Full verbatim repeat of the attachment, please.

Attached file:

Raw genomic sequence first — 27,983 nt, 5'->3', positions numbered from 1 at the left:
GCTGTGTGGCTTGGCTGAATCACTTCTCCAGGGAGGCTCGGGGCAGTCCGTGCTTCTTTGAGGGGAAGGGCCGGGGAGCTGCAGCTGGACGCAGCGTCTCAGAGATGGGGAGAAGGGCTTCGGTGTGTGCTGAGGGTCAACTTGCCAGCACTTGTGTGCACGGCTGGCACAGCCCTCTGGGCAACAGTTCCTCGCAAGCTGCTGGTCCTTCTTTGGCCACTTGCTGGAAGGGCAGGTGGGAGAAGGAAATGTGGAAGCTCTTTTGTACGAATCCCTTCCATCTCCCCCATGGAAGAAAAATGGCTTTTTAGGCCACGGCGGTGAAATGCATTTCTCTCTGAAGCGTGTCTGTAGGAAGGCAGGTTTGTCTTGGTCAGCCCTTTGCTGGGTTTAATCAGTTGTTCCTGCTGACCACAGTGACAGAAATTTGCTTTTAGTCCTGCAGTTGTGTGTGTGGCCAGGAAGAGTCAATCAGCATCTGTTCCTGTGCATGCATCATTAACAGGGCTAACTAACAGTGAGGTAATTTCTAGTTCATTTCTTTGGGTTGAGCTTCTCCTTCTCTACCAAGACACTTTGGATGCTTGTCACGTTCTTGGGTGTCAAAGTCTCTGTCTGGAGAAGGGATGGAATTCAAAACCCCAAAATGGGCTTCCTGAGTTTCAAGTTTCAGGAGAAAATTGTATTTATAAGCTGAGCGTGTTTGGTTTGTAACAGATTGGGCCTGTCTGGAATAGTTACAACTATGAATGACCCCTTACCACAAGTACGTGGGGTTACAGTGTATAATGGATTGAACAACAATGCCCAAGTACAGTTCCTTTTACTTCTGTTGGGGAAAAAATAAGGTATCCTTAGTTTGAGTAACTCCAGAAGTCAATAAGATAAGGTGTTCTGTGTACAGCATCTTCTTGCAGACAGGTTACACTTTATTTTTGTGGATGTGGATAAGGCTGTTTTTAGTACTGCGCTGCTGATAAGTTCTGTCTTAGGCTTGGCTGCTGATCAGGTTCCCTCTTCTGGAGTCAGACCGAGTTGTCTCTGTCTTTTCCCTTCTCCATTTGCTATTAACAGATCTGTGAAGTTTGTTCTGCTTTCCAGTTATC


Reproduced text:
Raw genomic sequence first — 27,983 nt, 5'->3', positions numbered from 1 at the left:
GCTGTGTGGCTTGGCTGAATCACTTCTCCAGGGAGGCTCGGGGCAGTCCGTGCTTCTTTGAGGGGAAGGGCCGGGGAGCTGCAGCTGGACGCAGCGTCTCAGAGATGGGGAGAAGGGCTTCGGTGTGTGCTGAGGGTCAACTTGCCAGCACTTGTGTGCACGGCTGGCACAGCCCTCTGGGCAACAGTTCCTCGCAAGCTGCTGGTCCTTCTTTGGCCACTTGCTGGAAGGGCAGGTGGGAGAAGGAAATGTGGAAGCTCTTTTGTACGAATCCCTTCCATCTCCCCCATGGAAGAAAAATGGCTTTTTAGGCCACGGCGGTGAAATGCATTTCTCTCTGAAGCGTGTCTGTAGGAAGGCAGGTTTGTCTTGGTCAGCCCTTTGCTGGGTTTAATCAGTTGTTCCTGCTGACCACAGTGACAGAAATTTGCTTTTAGTCCTGCAGTTGTGTGTGTGGCCAGGAAGAGTCAATCAGCATCTGTTCCTGTGCATGCATCATTAACAGGGCTAACTAACAGTGAGGTAATTTCTAGTTCATTTCTTTGGGTTGAGCTTCTCCTTCTCTACCAAGACACTTTGGATGCTTGTCACGTTCTTGGGTGTCAAAGTCTCTGTCTGGAGAAGGGATGGAATTCAAAACCCCAAAATGGGCTTCCTGAGTTTCAAGTTTCAGGAGAAAATTGTATTTATAAGCTGAGCGTGTTTGGTTTGTAACAGATTGGGCCTGTCTGGAATAGTTACAACTATGAATGACCCCTTACCACAAGTACGTGGGGTTACAGTGTATAATGGATTGAACAACAATGCCCAAGTACAGTTCCTTTTACTTCTGTTGGGGAAAAAATAAGGTATCCTTAGTTTGAGTAACTCCAGAAGTCAATAAGATAAGGTGTTCTGTGTACAGCATCTTCTTGCAGACAGGTTACACTTTATTTTTGTGGATGTGGATAAGGCTGTTTTTAGTACTGCGCTGCTGATAAGTTCTGTCTTAGGCTTGGCTGCTGATCAGGTTCCCTCTTCTGGAGTCAGACCGAGTTGTCTCTGTCTTTTCCCTTCTCCATTTGCTATTAACAGATCTGTGAAGTTTGTTCTGCTTTCCAGTTATC